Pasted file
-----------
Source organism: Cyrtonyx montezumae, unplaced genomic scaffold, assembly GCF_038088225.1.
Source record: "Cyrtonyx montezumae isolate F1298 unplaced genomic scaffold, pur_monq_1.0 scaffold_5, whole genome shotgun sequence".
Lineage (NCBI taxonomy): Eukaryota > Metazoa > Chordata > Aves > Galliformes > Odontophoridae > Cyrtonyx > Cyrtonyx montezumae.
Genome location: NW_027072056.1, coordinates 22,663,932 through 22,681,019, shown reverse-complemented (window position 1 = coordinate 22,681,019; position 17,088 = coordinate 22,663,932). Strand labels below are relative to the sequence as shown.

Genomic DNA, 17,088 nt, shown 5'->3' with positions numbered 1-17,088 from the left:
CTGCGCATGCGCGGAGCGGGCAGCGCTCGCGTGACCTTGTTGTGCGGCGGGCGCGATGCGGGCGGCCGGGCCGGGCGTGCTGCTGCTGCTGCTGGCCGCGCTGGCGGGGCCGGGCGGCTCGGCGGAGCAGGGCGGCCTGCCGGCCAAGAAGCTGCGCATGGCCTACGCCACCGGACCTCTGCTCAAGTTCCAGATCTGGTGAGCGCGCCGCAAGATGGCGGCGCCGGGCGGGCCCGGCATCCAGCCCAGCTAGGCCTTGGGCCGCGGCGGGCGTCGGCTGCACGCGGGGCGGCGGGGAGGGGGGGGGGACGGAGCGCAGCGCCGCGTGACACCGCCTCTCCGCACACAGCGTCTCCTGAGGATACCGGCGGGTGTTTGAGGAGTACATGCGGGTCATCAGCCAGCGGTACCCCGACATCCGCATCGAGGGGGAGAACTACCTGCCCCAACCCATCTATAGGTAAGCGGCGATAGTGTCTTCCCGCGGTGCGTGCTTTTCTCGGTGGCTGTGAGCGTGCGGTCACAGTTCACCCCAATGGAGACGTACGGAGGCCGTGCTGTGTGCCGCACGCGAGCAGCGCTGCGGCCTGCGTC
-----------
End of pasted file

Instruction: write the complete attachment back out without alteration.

Source organism: Cyrtonyx montezumae, unplaced genomic scaffold, assembly GCF_038088225.1.
Source record: "Cyrtonyx montezumae isolate F1298 unplaced genomic scaffold, pur_monq_1.0 scaffold_5, whole genome shotgun sequence".
Lineage (NCBI taxonomy): Eukaryota > Metazoa > Chordata > Aves > Galliformes > Odontophoridae > Cyrtonyx > Cyrtonyx montezumae.
Genome location: NW_027072056.1, coordinates 22,663,932 through 22,681,019, shown reverse-complemented (window position 1 = coordinate 22,681,019; position 17,088 = coordinate 22,663,932). Strand labels below are relative to the sequence as shown.

Genomic DNA, 17,088 nt, shown 5'->3' with positions numbered 1-17,088 from the left:
CTGCGCATGCGCGGAGCGGGCAGCGCTCGCGTGACCTTGTTGTGCGGCGGGCGCGATGCGGGCGGCCGGGCCGGGCGTGCTGCTGCTGCTGCTGGCCGCGCTGGCGGGGCCGGGCGGCTCGGCGGAGCAGGGCGGCCTGCCGGCCAAGAAGCTGCGCATGGCCTACGCCACCGGACCTCTGCTCAAGTTCCAGATCTGGTGAGCGCGCCGCAAGATGGCGGCGCCGGGCGGGCCCGGCATCCAGCCCAGCTAGGCCTTGGGCCGCGGCGGGCGTCGGCTGCACGCGGGGCGGCGGGGAGGGGGGGGGGACGGAGCGCAGCGCCGCGTGACACCGCCTCTCCGCACACAGCGTCTCCTGAGGATACCGGCGGGTGTTTGAGGAGTACATGCGGGTCATCAGCCAGCGGTACCCCGACATCCGCATCGAGGGGGAGAACTACCTGCCCCAACCCATCTATAGGTAAGCGGCGATAGTGTCTTCCCGCGGTGCGTGCTTTTCTCGGTGGCTGTGAGCGTGCGGTCACAGTTCACCCCAATGGAGACGTACGGAGGCCGTGCTGTGTGCCGCACGCGAGCAGCGCTGCGGCCTGCGTC